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Set and celebrate your writing milestones Editor's Notes #100
June 15, 2011

The riders in a race do not stop short when they reach the goal.
There is a little finishing canter before coming to a standstill.
There is time to hear the kind voice of friends
and to say to one’s self: “The work is done.”
But just as one says that, the answer comes:
“The race is over, but the work never is done
while the power to work remains.”

--Oliver Wendell Holmes

In this issue:

1. Setting and celebrating milestones
2. Tickled my funnybone
3. Interesting Web site

1. Setting and celebrating milestones
What writing milestones have you set and celebrated?

This is the 100th issue of Editor's Notes, and while I was having my own private celebration about managing to turn out so many topics about the craft and business of writing, I had a twinge of conscience.

Every other year, at the end of December, I've provided a place for subscribers (and others) to announce and track their writing goals. Regular reminders go out automatically to help writers to stay on track.

This year, family crises got in the way. So there I sat, facing the middle of the year and celebrating my own milestone of 100 issues without the page for Writing Goals of 2011.

I've rectified that now, and the new page is up and functioning for those of you who find a little encouragement helpful.

I encourage you to submit your writing goal(s) using the form on the new page. Then when you meet your goals, remember to celebrate them.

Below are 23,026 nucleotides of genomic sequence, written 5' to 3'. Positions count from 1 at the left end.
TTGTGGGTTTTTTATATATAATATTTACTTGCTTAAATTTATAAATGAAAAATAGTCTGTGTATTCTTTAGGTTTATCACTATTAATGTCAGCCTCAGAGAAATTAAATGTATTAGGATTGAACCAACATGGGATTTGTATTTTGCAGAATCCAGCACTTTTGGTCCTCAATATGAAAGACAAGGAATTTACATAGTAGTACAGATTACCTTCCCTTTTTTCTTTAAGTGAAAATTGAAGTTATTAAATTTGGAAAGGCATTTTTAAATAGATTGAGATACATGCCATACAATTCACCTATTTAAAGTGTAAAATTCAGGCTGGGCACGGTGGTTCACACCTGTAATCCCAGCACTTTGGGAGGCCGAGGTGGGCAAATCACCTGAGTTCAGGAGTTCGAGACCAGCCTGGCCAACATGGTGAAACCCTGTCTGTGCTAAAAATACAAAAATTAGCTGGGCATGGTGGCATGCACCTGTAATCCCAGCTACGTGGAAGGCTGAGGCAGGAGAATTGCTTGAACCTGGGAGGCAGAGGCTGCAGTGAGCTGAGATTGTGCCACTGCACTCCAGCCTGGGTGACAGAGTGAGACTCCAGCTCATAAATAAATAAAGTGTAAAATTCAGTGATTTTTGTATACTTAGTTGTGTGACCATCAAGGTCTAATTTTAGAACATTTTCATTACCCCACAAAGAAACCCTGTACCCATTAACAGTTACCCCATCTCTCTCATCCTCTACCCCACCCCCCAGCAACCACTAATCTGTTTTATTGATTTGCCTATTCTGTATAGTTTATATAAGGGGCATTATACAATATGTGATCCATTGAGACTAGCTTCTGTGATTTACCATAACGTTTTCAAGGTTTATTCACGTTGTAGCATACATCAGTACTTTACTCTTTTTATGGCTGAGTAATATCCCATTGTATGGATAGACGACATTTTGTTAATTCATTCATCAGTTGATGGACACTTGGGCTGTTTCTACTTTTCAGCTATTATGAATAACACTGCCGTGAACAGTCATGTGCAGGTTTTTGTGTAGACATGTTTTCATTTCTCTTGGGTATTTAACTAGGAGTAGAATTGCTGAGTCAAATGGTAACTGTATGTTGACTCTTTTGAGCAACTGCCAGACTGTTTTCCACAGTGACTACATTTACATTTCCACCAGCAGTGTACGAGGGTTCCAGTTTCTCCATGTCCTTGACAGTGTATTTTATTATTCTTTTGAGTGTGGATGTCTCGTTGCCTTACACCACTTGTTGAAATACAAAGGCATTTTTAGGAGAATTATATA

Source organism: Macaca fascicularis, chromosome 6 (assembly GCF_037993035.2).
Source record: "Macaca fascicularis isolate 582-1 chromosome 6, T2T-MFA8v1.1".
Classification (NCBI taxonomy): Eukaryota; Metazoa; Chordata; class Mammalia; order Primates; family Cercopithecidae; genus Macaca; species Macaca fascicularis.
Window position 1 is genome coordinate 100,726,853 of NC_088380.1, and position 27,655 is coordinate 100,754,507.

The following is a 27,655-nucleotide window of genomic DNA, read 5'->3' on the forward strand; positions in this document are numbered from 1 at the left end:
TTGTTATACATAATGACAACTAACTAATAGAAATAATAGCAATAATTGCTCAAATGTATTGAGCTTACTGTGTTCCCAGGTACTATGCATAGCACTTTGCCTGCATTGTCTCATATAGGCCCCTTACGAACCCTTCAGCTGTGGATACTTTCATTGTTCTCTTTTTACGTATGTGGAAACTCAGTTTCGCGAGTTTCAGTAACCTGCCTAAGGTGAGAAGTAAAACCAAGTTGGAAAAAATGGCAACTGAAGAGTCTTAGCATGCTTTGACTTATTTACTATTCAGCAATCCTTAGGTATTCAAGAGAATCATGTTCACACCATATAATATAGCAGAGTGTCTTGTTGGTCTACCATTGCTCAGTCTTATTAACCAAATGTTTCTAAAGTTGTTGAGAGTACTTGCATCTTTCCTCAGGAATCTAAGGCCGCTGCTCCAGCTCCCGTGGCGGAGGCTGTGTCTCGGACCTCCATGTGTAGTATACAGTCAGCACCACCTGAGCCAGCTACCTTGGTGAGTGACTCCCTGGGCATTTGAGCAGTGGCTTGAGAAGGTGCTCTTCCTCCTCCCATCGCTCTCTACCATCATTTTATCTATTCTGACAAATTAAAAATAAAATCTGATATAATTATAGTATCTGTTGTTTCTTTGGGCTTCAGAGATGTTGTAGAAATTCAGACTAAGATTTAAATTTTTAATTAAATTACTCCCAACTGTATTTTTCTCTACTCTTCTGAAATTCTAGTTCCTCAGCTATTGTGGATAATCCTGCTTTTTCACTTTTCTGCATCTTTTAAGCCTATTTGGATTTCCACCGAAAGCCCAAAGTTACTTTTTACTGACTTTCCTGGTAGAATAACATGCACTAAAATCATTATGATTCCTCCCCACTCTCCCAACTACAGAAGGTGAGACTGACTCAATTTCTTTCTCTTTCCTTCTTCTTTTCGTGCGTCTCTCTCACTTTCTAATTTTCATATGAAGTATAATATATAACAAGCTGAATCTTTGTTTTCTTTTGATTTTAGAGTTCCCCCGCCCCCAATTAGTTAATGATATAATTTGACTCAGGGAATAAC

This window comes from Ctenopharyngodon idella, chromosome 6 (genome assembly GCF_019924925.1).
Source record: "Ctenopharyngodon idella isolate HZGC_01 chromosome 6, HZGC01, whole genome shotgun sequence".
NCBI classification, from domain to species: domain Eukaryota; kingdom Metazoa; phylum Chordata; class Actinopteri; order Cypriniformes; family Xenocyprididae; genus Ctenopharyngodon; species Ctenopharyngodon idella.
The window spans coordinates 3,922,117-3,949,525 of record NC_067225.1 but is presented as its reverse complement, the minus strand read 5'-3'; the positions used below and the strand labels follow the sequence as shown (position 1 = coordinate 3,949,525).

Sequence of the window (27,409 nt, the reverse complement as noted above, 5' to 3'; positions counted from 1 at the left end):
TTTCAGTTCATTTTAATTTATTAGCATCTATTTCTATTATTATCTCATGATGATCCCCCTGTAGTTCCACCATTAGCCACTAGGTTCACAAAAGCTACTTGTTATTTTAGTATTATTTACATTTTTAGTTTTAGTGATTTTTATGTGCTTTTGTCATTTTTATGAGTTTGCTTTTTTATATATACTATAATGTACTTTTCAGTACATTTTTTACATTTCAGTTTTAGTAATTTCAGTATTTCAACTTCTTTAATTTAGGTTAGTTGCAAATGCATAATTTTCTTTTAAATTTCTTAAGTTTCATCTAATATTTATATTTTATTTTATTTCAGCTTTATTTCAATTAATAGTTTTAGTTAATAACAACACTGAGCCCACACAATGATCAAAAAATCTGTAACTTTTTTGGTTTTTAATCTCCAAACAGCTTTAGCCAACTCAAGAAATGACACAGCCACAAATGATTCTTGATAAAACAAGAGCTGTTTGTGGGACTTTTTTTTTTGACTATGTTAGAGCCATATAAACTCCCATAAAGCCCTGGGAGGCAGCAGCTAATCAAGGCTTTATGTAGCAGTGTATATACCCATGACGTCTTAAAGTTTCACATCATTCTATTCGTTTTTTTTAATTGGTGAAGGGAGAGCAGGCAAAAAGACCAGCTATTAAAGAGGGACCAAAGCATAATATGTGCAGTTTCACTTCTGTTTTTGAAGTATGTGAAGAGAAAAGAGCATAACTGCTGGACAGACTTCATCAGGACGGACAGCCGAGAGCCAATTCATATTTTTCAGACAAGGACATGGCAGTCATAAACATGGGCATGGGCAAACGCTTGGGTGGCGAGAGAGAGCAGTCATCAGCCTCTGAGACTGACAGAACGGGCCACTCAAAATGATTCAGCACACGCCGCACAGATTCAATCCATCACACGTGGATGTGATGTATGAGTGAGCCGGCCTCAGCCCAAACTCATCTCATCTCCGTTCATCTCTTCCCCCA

Maybe you'll just want to quietly tell a friend. Maybe you'll treat yourself to something you like to eat or drink. Maybe you'll buy a new pen or resource book or piece of technology. Maybe you'll cash that cheque and smile all the way back from the bank.

Every time you celebrate a milestone passed, you reinforce the message to yourself that you can meet goals. All those milestones prove that you have what it takes to set and meet the next new one, too.


2.Tickled my funnybone
 Sarchasm : The gulf between the author of sarcastic wit and the person who doesn't get it. (From The Washington Post's Mensa Invitational)


3. Interesting Web site lists many interesting technological predictions from literature that have arrived -- and a few that haven't.


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